I think that this really goes to the heart of the difference. Public drunkeness is not uncommon or a big deal in itself in Japan, unlike some countries (Italy?) where it is heavily frowned on. I think what the difference here is is that public figures are held to a higher standard and if you break the law, no matter how stoopid the law may seem, you take responsibility for that.

Julie said...

Anon at 3.36pm today seems oddly apologist. Irony much?

Julie said...

Sorry, I meant 3.53pm, I APOLOGISE.

Anna said...

Apology accepted, Julie. I'm sure you've been working hard and you were tired and it's out of character for you. ;-)

Mary Lou said...

Err, in Japanese culture it is very much frowned upon if you bring dishonor onto yourself or your family. The man has probably gone through hell for his stupid behaviour and has done the right thing for his society by apologising.

Good on him.

AWicken said...

Damn, if all the drunken streakers in otago did that, there'd be a queue at the newpapser office every monday morning.

But I love that there was no mention of "peer pressure" the folk he might have been partying with, or bar staff who kept serving alcohol. Depending on circumstance each of these might be followed up seperately, but the apology was "my choice, I screwed up, my bad".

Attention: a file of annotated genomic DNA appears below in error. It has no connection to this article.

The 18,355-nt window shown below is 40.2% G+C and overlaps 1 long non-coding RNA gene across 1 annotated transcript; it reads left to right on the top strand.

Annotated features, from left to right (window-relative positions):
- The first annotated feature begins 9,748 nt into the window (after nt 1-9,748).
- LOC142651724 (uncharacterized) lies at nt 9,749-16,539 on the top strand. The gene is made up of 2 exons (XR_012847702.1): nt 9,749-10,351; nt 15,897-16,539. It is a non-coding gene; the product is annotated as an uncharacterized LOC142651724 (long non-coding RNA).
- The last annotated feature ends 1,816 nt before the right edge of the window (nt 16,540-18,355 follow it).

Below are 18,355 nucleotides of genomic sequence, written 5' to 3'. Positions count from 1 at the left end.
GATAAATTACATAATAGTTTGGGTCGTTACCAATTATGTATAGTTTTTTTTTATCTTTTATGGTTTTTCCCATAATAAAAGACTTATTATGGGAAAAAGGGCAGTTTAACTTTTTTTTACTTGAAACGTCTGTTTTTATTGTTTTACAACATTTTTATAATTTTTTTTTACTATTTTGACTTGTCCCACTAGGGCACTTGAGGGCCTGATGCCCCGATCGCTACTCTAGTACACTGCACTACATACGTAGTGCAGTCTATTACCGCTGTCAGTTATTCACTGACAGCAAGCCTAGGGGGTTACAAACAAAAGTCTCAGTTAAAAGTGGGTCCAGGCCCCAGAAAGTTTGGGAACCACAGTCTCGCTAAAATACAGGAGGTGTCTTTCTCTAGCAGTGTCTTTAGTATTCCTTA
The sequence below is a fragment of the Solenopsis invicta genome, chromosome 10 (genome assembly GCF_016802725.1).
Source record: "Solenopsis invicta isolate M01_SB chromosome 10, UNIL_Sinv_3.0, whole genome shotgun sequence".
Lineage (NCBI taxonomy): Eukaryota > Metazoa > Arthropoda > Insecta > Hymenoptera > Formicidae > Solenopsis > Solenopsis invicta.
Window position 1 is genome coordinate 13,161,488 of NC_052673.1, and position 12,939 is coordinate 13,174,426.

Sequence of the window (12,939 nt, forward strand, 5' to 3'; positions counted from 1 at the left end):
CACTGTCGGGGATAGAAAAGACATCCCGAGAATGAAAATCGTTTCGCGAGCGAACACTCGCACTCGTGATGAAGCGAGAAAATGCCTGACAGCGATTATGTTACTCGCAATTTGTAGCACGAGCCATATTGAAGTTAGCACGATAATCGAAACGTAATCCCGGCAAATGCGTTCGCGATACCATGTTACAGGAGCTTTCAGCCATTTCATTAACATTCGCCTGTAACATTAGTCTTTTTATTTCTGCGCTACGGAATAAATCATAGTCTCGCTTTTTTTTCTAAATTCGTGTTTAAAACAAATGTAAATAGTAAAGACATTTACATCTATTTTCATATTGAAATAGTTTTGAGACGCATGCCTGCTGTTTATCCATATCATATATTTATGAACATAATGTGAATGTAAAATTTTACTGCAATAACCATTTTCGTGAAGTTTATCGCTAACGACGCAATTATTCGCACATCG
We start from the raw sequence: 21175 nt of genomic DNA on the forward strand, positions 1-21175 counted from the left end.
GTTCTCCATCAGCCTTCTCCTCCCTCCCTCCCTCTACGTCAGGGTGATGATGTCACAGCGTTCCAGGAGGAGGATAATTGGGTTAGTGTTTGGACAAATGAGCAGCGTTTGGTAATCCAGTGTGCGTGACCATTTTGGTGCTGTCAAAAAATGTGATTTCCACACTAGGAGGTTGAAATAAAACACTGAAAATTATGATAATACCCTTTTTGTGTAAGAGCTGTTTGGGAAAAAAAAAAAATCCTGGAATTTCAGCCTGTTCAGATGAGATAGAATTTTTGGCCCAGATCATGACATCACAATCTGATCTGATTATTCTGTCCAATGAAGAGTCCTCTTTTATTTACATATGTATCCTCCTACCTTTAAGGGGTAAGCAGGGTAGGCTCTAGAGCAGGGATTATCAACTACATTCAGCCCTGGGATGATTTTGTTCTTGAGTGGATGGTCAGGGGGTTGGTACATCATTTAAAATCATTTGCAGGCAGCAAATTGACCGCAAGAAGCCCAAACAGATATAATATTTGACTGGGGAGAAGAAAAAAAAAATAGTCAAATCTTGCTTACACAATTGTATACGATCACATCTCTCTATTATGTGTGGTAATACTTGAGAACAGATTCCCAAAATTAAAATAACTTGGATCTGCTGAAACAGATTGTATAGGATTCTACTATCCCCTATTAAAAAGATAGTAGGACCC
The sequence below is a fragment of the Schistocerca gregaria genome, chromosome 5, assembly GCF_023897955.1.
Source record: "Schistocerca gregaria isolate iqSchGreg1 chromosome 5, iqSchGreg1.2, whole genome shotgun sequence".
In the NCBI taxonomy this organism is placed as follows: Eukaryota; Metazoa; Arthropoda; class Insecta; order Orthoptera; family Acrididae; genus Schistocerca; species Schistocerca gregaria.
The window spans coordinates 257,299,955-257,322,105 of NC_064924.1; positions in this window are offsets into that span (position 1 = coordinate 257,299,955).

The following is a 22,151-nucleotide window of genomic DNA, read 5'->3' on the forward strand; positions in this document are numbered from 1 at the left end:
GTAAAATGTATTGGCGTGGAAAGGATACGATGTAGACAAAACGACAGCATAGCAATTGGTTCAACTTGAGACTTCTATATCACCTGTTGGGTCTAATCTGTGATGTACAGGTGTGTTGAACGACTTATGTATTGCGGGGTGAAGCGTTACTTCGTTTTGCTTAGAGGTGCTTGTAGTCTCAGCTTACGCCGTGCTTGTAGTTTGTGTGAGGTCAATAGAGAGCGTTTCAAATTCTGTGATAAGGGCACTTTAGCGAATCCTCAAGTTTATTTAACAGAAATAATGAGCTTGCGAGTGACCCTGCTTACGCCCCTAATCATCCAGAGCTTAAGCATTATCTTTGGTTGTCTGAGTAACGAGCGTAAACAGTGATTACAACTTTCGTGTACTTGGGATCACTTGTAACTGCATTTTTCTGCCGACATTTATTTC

For the anon who vows never to apologise again - an apology is an acknowledgement that behaviour was sub-par. Refusing to acknowledge sub-par behaviour in itself is sub-par. Nothing to do with pounds of flesh or other people taking ownership for whatever sub-par actions they might or might not have done.

It's simply the case that somebody who makes a self-mitigating apology (or none at all) is just committing another dickish act, instead of acknowledging that the act they previously committed was also dickish. They therefore indicate that the dickishness which caused both acts is a long term or permanent condition, rather than a brief lapse.

Anna said...

Agreed, AWicken - there's quite a bit missing from this article. I was a bit concerned about the guy in question describing his actions as 'weakness'. Obviously it might just have been a dumb lapse of judgement or whatever, but it might also be indicative of a problem - and it's difficult for someone to seek treatment for an alcohol problem if admitting the problem is seen as a sign of personal failure.

I also agree that saying 'You started it' instead of 'Sorry' is quite dickish.

Anonymous said...

it's difficult for someone to seek treatment for an alcohol problem if admitting the problem is seen as a sign of personal failure.A good thing the same doesn't apply when it comes to seeking treatment for anger problems or violent behaviour, eh Anna?

Anna said...

Unsure what you're saying, Anon.

I don't know of anybody who was criticised for fronting up to their domestic violence problem - like the guys on the 'It's not OK' ads, who have the integrity to admit that what they did was utterly, totally and 100% inexcusable. None of them said, 'It was wrong, but she provoked me'. They just said, 'It was wrong'. And I think they're incredibly courageous.

I do know of people who've been criticised for making a bunch of weak excuses for domestic violence, though.